Adultery is Near! (2)

In my last article, I warned of the consuming sin of adultery that taints our society and is near to us in our lives. The warning was expressed so that we may take heed to ourselves, or perhaps one close to us, and repent or exhort one another to walk again in a holy life. The last article may have seemed negative having barely mentioned the salvation and grace that is afforded to us on the behalf of our Lord Jesus who offered up Himself on the cross. This article now resumes by way of Scripture to tell of that blessedness of living outside of adultery and sin in general and walking in holiness by way of the Holy Spirit.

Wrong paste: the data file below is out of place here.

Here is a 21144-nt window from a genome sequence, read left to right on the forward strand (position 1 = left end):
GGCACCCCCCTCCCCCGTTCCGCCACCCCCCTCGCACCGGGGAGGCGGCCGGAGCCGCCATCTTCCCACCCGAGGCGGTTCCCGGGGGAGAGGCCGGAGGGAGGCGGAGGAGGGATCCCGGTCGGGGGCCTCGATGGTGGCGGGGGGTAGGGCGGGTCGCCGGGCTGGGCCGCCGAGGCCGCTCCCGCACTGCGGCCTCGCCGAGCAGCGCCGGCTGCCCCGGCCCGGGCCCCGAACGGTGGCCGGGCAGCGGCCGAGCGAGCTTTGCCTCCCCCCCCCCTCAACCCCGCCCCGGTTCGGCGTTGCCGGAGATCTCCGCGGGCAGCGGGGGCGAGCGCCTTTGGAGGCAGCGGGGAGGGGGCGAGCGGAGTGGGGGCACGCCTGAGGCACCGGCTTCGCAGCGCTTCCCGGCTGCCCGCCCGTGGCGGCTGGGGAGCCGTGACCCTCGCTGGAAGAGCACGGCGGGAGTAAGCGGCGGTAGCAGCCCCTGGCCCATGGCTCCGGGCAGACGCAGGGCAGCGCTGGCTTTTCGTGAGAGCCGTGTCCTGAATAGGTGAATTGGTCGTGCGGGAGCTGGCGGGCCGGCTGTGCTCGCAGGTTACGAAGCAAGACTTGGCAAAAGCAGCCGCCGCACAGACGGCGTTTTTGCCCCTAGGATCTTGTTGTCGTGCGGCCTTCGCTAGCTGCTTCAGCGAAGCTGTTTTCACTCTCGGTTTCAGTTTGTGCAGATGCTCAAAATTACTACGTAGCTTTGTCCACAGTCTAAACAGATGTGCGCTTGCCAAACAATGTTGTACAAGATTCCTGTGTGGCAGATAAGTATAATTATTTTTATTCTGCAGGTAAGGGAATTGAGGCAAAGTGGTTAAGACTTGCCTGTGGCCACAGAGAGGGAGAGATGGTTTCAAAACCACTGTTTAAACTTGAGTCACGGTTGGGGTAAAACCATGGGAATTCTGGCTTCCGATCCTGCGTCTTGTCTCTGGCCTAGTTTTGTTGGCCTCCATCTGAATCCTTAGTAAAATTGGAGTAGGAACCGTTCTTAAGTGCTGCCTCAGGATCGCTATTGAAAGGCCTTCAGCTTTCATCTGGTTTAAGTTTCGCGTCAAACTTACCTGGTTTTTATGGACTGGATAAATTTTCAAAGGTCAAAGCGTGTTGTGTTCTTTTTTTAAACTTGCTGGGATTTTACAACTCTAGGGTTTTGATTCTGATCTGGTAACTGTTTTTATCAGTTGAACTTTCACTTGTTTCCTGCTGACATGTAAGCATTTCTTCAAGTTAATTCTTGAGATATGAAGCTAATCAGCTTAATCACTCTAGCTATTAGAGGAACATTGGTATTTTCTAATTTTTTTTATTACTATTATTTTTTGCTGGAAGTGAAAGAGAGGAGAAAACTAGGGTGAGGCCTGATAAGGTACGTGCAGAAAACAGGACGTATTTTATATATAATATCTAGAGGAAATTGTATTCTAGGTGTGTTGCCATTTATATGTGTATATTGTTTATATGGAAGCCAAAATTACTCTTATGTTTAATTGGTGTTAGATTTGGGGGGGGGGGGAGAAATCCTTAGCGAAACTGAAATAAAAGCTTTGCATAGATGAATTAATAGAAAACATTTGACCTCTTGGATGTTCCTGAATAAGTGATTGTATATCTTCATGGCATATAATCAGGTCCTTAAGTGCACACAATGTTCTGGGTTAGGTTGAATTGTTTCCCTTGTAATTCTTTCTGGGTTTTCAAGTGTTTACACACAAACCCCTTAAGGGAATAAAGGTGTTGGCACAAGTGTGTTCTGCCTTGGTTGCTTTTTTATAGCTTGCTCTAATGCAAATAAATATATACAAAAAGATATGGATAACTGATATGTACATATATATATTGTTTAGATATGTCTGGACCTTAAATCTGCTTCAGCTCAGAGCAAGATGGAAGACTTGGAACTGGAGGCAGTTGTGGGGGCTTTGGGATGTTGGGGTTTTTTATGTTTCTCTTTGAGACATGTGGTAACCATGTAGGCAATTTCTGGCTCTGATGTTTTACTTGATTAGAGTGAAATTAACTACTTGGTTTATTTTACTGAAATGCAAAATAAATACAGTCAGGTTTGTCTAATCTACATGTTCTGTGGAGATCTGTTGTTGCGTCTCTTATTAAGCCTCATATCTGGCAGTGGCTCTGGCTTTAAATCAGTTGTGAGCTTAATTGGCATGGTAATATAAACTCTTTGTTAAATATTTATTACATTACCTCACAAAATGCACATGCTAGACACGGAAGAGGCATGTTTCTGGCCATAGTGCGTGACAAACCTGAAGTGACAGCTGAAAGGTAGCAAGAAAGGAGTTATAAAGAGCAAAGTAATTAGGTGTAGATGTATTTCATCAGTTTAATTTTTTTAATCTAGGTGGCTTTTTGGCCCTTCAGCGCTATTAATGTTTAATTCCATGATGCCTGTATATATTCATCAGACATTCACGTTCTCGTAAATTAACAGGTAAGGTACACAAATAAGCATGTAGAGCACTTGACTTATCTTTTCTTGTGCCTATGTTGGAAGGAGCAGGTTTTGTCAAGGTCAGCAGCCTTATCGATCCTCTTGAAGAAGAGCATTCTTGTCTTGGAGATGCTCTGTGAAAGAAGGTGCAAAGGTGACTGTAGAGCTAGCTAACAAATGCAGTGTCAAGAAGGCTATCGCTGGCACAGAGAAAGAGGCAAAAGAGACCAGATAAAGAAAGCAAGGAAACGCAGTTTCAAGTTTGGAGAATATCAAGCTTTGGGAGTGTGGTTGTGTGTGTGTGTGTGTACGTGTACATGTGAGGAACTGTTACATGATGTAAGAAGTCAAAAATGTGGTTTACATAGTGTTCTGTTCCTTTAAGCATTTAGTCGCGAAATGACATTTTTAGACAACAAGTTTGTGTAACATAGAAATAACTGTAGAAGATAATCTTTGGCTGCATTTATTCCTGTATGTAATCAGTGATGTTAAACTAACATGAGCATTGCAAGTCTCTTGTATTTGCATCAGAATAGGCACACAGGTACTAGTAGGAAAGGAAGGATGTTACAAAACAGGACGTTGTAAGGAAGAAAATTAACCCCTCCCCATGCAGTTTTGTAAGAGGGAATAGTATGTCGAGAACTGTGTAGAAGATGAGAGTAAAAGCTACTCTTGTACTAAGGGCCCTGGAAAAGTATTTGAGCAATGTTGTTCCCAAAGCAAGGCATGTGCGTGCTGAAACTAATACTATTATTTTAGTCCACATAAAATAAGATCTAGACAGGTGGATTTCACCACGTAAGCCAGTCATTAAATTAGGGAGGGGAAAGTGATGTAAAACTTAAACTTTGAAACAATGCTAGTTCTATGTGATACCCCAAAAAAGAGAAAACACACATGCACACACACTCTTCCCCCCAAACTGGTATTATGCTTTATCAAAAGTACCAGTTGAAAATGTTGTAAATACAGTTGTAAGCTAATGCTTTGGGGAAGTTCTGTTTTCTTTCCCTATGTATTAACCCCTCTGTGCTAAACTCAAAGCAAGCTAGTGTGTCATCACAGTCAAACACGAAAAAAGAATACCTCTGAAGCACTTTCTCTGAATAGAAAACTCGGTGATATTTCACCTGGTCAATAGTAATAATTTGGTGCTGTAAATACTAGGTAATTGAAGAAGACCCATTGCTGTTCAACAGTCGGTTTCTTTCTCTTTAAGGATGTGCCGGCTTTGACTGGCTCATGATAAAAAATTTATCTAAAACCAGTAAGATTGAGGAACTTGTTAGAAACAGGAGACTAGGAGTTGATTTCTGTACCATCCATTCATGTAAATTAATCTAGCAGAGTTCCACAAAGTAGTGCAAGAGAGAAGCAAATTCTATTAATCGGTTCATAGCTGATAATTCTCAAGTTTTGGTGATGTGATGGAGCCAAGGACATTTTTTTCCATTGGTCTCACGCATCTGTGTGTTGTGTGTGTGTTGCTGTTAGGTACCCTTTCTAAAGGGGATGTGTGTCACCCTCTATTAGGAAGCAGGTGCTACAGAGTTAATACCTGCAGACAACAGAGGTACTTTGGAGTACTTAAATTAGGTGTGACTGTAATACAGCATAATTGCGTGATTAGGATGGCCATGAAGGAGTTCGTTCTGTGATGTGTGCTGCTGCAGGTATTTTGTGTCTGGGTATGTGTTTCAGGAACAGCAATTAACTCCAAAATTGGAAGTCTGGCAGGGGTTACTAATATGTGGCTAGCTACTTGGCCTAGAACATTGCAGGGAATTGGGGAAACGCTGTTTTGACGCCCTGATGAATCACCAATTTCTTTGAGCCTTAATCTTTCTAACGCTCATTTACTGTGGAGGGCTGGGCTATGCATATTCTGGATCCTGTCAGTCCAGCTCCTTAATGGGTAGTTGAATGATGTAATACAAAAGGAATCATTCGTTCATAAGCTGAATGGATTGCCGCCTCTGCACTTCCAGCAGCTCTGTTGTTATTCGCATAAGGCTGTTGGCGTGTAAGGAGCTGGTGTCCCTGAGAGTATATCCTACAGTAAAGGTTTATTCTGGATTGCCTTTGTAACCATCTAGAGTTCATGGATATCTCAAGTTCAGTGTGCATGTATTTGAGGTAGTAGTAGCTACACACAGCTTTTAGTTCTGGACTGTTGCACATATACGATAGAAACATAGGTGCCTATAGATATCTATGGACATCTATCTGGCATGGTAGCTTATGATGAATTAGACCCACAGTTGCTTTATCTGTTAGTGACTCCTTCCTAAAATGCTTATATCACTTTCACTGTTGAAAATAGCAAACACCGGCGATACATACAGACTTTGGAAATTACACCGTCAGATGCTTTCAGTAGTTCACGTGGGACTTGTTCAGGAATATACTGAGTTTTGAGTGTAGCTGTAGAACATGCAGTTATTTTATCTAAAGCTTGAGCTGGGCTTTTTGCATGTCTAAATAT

First, we observe I Corinthians 6:9-11, “Know ye not that the unrighteous shall not inherit the kingdom of God? Be not deceived: neither fornicators, nor idolaters, not adulterers, nor effeminate…shall inherit the kingdom of God. And such were some of you: but ye are washed, but ye are sanctified, but ye are justified in the name of the Lord Jesus, and by the Spirit of our God.” This passage speaks specifically of those who walk in stark contrast to the seventh commandment of God’s law. God despises those sins and will not tolerate them. However, by God’s work of justifying us on the basis of Christ’s work, working true repentance in us, and bringing us to live a new holy life, we can be assured that the guilt of our sins is completely taken away, and that we have been given the ability to live a holy life in the name of Jesus. God has given us this assurance and we must live in it.